NEW FOOD BANK/INDUSTRY PARTNERSHIP TO MARKET RENEWABLE ENERGY FROM FOOD INDUSTRY BY-PRODUCTS
Toronto, ON, (January 31, 2008) – The Ontario Association of Food Banks (OAFB) and StormFisher Biogas, an Ontario-based renewable energy utility, have joined forces to launch Plan Zero, a province-wide social enterprise that will generate renewable electricity from food industry surplus and by-products that are destined for landfills.
Plan Zero will work with food industry producers, growers and manufacturers to direct organic by-products to StormFisher’s biogas production facilities – called anaerobic digesters – which accelerate the decomposition of organic matter to create biogas for use in producing electricity, natural gas and heat. Plan Zero will direct a portion of the proceeds from the sale of energy to Ontario’s electricity grid to the OAFB.
StormFisher’s anaerobic digesters can produce energy using a wide range of organic materials, from used cooking oils to cow manure. The company also formed relationships with farms, food processing facilities, universities and technology providers. Its first three biogas facilities are currently in early development in London, Drayton and Port Colborne, Ont. and will be operational by 2009.
“Today, millions of tonnes of organic by-products generated in Ontario go to landfills unnecessarily” said Ryan Little, Vice President of Business Development, StormFisher Biogas. “Plan Zero will help food manufacturers improve their environmental efforts and bottom line while supporting food banks in their work to relieve hunger across Ontario.”
Plan Zero also provides a way for food industry producers, growers and manufacturers to direct surplus food products to the provincial food bank network. This surplus product will be distributed to food banks in over 100 communities throughout Ontario. Under Plan Zero, StormFisher and the OAFB will secure long-term agreements with food industry producers, growers and manufacturers that are looking for an environmental and economically beneficial alternative for disposing of their organic by-products.
“Plan Zero represents a powerful social enterprise initiative for the food industry as a single gateway for their surplus food and by-products,” said Adam Spence, Executive Director of the OAFB. “But this is not just a smart business decision. As a social enterprise, Plan Zero is also a meaningful way for businesses to fight climate change and hunger at the same time.”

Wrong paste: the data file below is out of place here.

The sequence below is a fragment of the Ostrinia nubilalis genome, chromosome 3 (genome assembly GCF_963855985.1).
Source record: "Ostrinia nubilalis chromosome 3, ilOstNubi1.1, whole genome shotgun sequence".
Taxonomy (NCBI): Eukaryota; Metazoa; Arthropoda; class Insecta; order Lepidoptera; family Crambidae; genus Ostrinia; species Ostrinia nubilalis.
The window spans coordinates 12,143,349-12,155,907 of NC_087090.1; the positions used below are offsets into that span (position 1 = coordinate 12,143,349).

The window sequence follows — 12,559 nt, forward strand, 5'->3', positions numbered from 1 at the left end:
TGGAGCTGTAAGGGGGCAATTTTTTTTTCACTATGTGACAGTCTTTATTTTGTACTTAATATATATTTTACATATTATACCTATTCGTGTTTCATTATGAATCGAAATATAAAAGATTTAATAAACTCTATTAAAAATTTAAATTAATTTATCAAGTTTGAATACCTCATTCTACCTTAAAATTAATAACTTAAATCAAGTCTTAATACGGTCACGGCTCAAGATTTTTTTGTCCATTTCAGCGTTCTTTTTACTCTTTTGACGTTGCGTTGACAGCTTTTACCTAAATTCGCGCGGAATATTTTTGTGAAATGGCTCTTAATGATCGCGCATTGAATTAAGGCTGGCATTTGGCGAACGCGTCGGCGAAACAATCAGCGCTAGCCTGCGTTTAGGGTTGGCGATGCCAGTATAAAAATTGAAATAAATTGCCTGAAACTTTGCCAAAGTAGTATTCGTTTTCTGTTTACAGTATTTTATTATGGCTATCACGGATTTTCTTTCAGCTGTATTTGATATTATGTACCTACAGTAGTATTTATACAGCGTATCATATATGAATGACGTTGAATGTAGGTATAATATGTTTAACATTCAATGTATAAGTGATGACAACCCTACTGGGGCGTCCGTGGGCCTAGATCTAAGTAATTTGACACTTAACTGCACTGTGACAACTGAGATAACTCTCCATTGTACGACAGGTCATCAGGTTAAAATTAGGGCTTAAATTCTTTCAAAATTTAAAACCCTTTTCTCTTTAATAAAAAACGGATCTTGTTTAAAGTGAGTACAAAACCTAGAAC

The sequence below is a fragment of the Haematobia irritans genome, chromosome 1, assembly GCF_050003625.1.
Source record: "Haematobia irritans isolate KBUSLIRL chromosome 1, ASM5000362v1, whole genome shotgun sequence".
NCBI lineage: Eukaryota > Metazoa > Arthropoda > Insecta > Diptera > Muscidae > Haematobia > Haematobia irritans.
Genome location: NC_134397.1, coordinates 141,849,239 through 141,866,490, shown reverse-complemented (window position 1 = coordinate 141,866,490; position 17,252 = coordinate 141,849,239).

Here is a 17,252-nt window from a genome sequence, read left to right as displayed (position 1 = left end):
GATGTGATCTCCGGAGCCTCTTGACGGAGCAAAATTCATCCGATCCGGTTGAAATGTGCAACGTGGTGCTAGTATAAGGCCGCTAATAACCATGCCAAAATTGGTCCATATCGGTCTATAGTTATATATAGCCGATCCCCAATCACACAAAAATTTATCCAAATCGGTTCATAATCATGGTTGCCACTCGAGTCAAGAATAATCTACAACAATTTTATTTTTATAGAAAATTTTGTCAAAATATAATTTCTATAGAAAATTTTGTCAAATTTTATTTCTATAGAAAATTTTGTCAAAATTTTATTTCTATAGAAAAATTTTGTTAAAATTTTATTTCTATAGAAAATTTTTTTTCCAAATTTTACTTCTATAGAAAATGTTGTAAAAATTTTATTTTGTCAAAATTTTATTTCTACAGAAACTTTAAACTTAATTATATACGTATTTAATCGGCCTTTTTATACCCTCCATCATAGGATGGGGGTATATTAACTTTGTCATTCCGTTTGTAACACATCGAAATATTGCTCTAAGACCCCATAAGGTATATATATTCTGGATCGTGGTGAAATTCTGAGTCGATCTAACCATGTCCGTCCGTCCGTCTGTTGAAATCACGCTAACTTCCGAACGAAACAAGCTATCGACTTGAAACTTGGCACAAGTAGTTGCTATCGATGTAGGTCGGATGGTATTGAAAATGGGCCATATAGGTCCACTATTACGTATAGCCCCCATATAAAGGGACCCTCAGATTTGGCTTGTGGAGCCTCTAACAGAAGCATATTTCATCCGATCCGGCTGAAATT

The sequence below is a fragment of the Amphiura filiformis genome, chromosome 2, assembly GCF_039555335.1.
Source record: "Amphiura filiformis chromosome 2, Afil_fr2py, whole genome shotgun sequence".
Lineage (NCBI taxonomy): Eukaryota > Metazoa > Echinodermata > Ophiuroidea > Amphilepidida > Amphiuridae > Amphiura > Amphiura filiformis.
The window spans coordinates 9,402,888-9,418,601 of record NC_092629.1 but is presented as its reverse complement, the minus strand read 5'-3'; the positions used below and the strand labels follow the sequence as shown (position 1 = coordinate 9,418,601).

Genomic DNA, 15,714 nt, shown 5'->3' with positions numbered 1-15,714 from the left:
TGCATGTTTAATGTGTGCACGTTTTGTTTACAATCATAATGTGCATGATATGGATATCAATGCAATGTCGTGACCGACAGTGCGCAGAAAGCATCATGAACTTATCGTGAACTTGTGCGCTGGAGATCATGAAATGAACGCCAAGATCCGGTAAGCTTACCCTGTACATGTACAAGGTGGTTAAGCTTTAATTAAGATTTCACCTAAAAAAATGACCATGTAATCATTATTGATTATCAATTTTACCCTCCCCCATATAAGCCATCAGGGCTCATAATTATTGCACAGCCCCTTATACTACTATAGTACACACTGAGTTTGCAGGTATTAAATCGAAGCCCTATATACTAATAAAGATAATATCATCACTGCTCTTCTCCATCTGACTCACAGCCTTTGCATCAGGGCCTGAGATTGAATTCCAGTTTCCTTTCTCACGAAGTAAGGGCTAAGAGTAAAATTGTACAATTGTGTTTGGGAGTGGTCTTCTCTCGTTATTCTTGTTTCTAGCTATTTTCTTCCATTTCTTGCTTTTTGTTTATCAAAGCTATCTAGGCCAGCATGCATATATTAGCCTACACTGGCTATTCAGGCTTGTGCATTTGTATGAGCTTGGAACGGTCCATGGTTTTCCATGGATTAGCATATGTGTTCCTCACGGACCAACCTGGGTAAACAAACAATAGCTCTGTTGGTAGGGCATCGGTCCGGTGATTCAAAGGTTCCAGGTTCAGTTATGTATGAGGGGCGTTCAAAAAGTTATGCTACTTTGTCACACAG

Generating electricity from biogas involves capturing the gas produced by the decomposition of organic matter such as food by-products in anaerobic digesters – large holding tanks deprived of oxygen. The decomposition creates a mix of methane and carbon dioxide (“biogas”) with the methane subsequently captured and burned to power an electricity generator. The energy created by the generator can then be fed directly into the electrical grid and sold to the Ontario Power Authority (OPA) to supply the province’s electricity demand.
“As a company that works both with the OAFB and StormFisher, we know the value of putting food that won’t be sold to a good use,” said Chris Swartz, Director of Warehousing, Gordon Food Service Canada. “This is a program that just makes sense.”
StormFisher has announced agreements to create renewable electricity in partnership with a number of food processing companies in Ontario. One such partnership, with Inniskillin Wines, will create renewable electricity from the winery’s grape by-products. About 1,000 to 2,000 tonnes of winery by-products previously destined to a landfill will be given a new use as a fuel. Methane gas produced by the decomposition of grape pomace will be captured and used to generate power for homes in the Niagara region.
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For more information on StormFisher Biogas: www.stormfisher.com
For more information on the Ontario Association of Food Banks (OAFB): www.oafb.ca
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